I have a love/hate relationship with Young Adult (YA) books. While some people believe that your teenage years are the “golden years”, I heartily disagree. Even though I did have fun and I had great friends, I found those years painful and awkward. Teenagers can be emotional, hormonal, bratty, sarcastic, and self-centered. I was no exception, and I often cringe when I think back on my actions and behaviors. I have found myself wishing I could go back and slap some sense into my teenage self. Not that it would have worked. Teenage me would have rolled her eyes and, with a heavy sigh, told adult me to mind my own business. And that is precisely my problem with some YA books. They can be a painful reminder of my teenage attitude and blundering, andI would rather not dwell on that.
So, I felt a little hesitant about listening to The Iron King. Would the protagonist be a whiny, eye-rolling teenager? Would I want to yell at her? However, I love fantasy books, and the plot sounded good, so I decided to give it a try. For the most part, I was pleasantly (and thankfully) surprised.
Meghan Chase lives in rural Louisiana. Her father disappeared when she was young, and her mother remarried and had another child with her new husband. The family is poor and lives outside of town. The other students at her high school refer to her as the weird swamp girl. She only has one friend, Puck, although she knows little about him.
One day, Meghan’s little brother is abducted. Puck confesses he is a fairy that has been sent to watch over her. They learn that Meghan’s brother has been taken by fey creatures to the Never Never. Meghan convinces Puck to take her to the Never Never to rescue her brother. While there, she discovers her real heritage and lands in the middle of a struggle between opposing groups of fey.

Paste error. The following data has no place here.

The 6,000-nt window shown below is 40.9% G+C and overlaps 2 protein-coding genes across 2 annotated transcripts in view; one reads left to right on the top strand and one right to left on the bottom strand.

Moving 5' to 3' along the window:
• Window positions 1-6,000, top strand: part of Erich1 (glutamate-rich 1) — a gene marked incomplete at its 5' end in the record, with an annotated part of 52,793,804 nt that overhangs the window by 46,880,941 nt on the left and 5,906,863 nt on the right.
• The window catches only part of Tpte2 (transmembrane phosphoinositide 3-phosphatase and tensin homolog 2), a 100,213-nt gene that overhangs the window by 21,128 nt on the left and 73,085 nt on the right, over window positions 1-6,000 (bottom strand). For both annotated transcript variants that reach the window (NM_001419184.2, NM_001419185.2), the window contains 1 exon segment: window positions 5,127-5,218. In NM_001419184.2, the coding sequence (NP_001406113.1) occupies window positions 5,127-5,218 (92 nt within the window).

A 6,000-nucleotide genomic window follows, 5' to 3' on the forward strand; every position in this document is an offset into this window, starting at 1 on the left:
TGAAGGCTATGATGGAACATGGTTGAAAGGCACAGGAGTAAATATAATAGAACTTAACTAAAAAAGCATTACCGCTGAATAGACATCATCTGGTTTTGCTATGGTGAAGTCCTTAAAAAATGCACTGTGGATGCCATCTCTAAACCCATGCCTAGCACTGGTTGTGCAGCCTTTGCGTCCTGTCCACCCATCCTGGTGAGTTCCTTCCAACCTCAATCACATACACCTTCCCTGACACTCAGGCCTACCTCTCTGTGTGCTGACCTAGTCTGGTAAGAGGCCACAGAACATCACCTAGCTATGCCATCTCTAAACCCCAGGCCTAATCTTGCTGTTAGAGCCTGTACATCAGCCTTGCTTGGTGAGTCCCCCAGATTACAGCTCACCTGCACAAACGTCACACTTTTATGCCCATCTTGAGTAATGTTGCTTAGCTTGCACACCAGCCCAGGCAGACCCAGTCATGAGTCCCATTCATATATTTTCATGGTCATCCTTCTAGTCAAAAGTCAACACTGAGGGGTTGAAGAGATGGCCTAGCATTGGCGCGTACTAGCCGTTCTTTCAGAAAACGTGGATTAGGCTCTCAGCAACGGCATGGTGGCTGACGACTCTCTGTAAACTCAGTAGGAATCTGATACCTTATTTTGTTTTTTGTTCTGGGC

The story borrows several themes from mythology and other tales. However, the author adds her own unique spin by combining steampunk elements and the effects of modern humans on the Never Never. As a huge fan of steampunk, I greatly appreciated those touches. While Meghan definitely acts like a teenager, she isn’t overly dramatic or self-centered. She experiences inconsistencies and indecision, like most teens. Sometimes, she is strong and self-assured, other times, she depends heavily on those around her. But through it all, she follows her moral and inner code. She stays focused on helping rescue her brother, and she shows empathy for those around her.
The book starts out slow, but once Meghan arrives in the Never Never, things get rolling. My biggest complaint was the narration. The narration of many of the male voices sounded almost like a caricature. I found most of the male voices annoying, especially those of the males in Louisiana. Southern males DO NOT sound like that. That detail left ME rolling my eyes.
The Iron King is book 1 in the Iron Fey series which currently includes 4 books and 3 novellas. I enjoyed this book enough to continue with the series. I’ve already purchased book 2. However, I would only recommend this book for fans of fantasy or YA books. If those are not the droids you’re seeking, than this book is not for you.
Author: Julie Kagawa
Publisher: Harlequin Books SA
Date Published: February 1, 2010
Narrator: Khristine Hvam
Source: Audible (my own collection)